So the newer and smarter solution, with ABS and traction control systems becoming so widespread, is to be clever and use the ABS wheel-rotation-counting software to determine if one tire is rotating at a different speed, indicating it has a different diameter, caused by a pressure difference. Really clever.

Also way cheaper to implement, so any company still using wheel mounted sensors is wasting a lot of money. And since there's no sensor, you can use tire sealant without worrying again. (Yeah!)

Games with run-flats, or no spares, or donuts or can justify anything but if you're out in the boonies, out of cell phone and tow call range, more than 50 miles from the next tire dealer, don't want to wait overnight or two nights for new tires to get shipped in from the nearest big city...a full size spare still makes sense for some drivers. Fifteen minutes to change to the spare versus an hour or two for a truck? Or a night or two?

I decided that since Audi thinks a can of sealant is good enough for the A8, an extra can of Slime and an injector pump (big can of slime, and the air pump will inject it into the tire and fill the tire completely, which a 'can' won't do) are my first line of defense. Unless I blow a sidewall, that should get me going again in less than 15 minutes, without needing to unload the rear compartment, or jack the car, or call for help.

The bit in the manual about "carry the spare tire around with you for a couple of hours, hold it dear till it deflates enough to fit it back in the well" pretty much nailed that coffin for me. Really? A couple of HOURS to change the spare back?
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Old 03-07-2014, 08:42 PM
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FYI when inflating the spare remove the tire valve, use the cap the other way around it has two prongs. You will be able to inflate your tire in less then 5 minutes. Just remember to screw the valve back.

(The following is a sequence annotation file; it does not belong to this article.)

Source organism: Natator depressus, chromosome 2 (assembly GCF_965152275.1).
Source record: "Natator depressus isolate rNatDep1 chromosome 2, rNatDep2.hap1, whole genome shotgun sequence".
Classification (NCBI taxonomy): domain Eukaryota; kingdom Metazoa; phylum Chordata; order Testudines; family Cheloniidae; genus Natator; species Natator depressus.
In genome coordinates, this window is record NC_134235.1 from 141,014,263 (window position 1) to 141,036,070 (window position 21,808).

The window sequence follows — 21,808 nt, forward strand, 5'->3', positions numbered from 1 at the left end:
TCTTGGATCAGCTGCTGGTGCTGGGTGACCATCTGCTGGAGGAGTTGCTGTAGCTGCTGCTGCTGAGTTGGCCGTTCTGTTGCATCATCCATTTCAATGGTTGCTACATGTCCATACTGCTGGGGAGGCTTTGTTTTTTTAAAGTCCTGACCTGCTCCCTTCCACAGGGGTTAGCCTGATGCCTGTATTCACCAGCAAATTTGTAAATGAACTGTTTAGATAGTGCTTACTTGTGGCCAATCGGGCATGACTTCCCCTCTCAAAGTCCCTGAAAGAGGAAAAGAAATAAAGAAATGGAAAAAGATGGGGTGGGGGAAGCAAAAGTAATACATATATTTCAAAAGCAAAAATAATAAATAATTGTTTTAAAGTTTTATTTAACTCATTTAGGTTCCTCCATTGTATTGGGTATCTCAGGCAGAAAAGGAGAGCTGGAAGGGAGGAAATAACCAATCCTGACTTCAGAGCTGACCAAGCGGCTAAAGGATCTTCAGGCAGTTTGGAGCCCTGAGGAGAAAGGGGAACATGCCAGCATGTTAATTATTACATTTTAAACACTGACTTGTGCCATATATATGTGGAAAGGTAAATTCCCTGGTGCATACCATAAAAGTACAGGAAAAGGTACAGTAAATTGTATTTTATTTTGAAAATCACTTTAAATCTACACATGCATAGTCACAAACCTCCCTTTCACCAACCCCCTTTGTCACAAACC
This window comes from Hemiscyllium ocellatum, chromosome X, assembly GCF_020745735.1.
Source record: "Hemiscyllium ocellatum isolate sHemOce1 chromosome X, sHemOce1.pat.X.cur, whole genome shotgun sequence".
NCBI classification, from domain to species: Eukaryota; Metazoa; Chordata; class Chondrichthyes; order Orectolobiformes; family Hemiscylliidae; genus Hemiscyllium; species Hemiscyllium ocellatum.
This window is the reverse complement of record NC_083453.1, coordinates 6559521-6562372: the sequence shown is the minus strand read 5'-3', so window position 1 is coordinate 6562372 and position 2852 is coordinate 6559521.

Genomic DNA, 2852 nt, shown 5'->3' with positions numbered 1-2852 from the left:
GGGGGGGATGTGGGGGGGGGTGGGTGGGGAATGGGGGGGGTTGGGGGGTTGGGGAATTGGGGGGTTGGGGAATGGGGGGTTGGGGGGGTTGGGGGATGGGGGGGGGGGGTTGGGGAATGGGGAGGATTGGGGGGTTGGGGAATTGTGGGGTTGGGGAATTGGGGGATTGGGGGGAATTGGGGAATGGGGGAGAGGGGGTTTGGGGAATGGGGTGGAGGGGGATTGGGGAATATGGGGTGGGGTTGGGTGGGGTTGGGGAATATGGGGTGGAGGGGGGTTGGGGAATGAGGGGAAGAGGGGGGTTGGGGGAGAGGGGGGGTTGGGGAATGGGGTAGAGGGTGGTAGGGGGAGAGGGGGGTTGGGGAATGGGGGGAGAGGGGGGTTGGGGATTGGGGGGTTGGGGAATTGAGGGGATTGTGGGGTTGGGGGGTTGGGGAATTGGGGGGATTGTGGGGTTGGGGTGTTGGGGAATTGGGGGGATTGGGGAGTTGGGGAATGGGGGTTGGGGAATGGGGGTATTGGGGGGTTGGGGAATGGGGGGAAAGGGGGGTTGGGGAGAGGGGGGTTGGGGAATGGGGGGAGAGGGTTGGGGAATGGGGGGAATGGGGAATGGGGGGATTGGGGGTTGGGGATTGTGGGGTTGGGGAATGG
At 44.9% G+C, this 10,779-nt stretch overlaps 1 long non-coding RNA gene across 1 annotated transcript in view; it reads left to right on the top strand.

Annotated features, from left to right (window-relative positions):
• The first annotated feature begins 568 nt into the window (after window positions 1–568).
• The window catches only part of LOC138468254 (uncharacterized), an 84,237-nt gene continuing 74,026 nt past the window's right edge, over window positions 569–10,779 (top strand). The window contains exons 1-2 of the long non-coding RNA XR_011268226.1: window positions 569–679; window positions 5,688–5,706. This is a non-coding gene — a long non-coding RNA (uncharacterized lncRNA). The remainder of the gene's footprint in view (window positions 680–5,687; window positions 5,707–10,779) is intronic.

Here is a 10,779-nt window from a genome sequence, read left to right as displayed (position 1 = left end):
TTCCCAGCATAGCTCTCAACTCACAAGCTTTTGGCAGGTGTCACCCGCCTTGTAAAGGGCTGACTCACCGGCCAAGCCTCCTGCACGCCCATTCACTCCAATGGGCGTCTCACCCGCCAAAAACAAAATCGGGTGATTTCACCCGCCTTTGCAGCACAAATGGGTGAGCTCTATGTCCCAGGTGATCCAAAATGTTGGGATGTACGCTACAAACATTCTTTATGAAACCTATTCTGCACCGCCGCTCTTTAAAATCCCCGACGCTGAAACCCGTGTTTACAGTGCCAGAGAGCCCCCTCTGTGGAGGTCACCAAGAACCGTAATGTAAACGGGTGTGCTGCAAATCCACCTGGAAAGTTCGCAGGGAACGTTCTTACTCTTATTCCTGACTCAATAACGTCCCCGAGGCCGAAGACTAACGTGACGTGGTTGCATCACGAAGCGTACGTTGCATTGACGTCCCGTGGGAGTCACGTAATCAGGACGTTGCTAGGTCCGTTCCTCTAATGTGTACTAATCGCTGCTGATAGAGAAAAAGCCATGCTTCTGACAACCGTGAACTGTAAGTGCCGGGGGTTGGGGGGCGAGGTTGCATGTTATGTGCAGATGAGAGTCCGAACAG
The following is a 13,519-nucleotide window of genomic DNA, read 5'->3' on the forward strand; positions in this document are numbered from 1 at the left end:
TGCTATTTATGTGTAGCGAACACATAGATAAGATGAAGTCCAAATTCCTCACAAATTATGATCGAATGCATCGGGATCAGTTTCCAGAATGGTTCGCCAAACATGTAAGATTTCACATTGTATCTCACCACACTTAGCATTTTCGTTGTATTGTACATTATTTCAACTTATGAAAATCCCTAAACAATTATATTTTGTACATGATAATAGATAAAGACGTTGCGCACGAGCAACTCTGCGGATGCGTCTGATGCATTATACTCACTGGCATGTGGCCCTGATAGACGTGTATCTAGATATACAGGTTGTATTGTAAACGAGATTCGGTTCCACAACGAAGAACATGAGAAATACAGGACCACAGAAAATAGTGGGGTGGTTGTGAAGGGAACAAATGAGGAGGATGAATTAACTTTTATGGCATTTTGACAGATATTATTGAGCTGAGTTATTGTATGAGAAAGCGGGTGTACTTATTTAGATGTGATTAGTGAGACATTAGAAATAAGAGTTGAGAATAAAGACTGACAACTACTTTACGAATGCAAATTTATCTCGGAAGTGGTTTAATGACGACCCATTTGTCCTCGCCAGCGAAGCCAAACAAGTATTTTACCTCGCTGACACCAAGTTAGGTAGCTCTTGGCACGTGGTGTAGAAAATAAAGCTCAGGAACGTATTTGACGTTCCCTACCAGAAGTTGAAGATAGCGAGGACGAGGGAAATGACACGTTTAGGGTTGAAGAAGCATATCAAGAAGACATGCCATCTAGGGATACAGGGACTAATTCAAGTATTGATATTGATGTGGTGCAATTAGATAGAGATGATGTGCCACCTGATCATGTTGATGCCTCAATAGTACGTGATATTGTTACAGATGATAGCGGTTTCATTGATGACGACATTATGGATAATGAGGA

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Old 03-08-2014, 04:49 AM
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As suspected, this spare tire set up sounds like a real PITA. If at all possible I would just wait for roadside assistance. I had a full size spare on matching wheels in my last two cars. Never had to use either, but it was nice to know they were there.
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Old 03-08-2014, 05:27 AM
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I blew out a tire and didn't know about the valve on the hose that needed to be closed. the pump was running and nothing was happening. I let this go on for way too long. I ended damaging the paint on the rocker panel because the jack is so poorly designed and has to be placed precisely. I got everything done up to removing the tire from the hub. The rim was fused to the hub because of salt. I couldn't get it off. I called Audi Roadside finally. It also didn't occur to me that there was an outlet in the cargo area. I ran the wire up into the car to the console area.